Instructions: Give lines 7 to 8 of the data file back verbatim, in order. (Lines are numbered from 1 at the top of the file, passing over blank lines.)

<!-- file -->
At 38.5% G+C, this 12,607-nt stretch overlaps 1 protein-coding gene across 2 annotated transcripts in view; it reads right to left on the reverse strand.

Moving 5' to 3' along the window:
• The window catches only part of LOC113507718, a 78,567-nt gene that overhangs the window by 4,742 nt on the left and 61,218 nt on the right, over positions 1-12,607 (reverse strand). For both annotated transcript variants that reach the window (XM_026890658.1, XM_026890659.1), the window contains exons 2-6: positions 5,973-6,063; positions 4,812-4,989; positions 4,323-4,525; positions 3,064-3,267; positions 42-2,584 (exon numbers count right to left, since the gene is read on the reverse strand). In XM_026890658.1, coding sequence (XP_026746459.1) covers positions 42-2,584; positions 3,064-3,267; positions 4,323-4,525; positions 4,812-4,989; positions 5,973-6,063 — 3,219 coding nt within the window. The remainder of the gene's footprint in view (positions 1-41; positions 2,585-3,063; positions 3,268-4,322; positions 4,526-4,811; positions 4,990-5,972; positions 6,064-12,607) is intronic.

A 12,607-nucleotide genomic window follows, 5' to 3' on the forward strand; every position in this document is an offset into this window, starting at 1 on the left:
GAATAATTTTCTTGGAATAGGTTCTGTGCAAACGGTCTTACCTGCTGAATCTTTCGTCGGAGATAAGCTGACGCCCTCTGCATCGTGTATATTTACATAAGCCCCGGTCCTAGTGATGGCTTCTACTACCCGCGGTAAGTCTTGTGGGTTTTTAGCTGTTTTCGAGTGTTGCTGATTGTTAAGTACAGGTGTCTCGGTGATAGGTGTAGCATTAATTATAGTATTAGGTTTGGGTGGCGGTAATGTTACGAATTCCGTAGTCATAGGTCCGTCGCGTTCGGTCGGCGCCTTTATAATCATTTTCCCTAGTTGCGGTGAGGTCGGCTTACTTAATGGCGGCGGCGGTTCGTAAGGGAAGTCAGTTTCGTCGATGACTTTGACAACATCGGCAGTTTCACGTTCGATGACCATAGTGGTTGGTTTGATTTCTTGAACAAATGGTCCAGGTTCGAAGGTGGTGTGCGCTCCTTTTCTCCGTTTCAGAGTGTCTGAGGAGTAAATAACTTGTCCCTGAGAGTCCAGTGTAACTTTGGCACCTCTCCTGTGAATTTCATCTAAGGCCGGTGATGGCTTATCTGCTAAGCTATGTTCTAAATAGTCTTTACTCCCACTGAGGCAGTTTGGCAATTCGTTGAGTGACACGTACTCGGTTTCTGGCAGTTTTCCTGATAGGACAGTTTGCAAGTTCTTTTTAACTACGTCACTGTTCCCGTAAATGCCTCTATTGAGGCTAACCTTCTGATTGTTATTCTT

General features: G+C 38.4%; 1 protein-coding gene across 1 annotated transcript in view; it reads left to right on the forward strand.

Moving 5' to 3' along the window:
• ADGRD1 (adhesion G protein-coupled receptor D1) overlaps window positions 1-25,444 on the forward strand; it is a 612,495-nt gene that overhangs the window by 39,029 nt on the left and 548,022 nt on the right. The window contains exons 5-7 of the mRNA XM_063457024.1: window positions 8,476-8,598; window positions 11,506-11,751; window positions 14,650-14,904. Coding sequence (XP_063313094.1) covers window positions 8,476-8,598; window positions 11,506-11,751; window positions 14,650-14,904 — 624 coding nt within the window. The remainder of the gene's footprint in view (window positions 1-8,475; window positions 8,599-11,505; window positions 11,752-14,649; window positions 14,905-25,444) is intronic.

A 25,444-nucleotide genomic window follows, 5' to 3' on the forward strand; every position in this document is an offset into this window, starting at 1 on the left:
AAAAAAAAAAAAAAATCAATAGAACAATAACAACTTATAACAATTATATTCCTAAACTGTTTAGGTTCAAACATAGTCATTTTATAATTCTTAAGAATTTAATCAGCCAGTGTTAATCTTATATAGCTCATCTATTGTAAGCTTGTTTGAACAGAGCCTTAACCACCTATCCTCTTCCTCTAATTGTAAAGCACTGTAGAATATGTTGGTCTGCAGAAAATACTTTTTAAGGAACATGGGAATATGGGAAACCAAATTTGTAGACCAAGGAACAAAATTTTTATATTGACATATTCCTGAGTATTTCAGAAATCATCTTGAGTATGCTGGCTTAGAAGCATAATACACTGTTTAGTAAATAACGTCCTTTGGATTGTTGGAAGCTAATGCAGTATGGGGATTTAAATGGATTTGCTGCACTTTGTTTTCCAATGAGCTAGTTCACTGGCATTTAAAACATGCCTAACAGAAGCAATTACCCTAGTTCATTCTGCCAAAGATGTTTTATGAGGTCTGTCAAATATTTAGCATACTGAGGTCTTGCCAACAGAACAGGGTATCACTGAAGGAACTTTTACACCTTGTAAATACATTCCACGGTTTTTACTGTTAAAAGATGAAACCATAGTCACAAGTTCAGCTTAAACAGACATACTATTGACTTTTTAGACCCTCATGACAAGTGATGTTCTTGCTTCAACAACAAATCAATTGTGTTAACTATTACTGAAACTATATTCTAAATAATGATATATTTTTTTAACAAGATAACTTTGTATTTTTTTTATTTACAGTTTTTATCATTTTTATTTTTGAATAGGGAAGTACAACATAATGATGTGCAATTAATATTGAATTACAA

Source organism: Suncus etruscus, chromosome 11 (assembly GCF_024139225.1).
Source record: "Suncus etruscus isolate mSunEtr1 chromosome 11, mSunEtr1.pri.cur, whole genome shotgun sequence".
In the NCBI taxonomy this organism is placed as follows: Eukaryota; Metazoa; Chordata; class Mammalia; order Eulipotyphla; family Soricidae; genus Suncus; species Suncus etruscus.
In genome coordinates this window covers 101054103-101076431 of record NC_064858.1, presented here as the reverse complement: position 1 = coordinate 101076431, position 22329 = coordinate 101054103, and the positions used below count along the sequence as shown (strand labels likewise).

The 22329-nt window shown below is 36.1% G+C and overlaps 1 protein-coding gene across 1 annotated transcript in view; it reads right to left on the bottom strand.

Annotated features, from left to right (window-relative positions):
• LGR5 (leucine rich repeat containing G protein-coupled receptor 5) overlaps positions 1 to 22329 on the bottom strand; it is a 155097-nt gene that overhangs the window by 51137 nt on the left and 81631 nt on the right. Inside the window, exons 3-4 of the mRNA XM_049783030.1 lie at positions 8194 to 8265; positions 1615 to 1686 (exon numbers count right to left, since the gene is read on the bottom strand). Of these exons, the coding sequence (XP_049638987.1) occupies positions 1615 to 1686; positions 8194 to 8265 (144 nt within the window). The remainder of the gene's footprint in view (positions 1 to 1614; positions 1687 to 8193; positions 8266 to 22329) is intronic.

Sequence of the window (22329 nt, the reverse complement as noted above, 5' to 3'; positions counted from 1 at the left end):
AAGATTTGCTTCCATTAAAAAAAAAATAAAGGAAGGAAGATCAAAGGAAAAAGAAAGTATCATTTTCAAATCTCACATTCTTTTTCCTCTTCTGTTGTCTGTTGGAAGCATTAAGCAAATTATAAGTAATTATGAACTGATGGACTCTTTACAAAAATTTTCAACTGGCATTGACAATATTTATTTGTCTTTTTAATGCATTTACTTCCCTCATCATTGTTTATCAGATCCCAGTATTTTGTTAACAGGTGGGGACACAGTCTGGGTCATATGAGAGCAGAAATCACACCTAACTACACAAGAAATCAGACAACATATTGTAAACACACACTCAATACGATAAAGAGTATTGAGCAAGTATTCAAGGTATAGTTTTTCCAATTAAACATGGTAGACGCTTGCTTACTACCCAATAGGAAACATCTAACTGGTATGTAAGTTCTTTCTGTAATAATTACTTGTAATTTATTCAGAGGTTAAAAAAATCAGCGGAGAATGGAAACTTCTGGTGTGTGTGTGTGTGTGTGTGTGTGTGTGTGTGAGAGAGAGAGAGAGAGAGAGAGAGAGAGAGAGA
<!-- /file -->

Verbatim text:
Moving 5' to 3' along the window:
• ADGRD1 (adhesion G protein-coupled receptor D1) overlaps window positions 1-25,444 on the forward strand; it is a 612,495-nt gene that overhangs the window by 39,029 nt on the left and 548,022 nt on the right. The window contains exons 5-7 of the mRNA XM_063457024.1: window positions 8,476-8,598; window positions 11,506-11,751; window positions 14,650-14,904. Coding sequence (XP_063313094.1) covers window positions 8,476-8,598; window positions 11,506-11,751; window positions 14,650-14,904 — 624 coding nt within the window. The remainder of the gene's footprint in view (window positions 1-8,475; window positions 8,599-11,505; window positions 11,752-14,649; window positions 14,905-25,444) is intronic.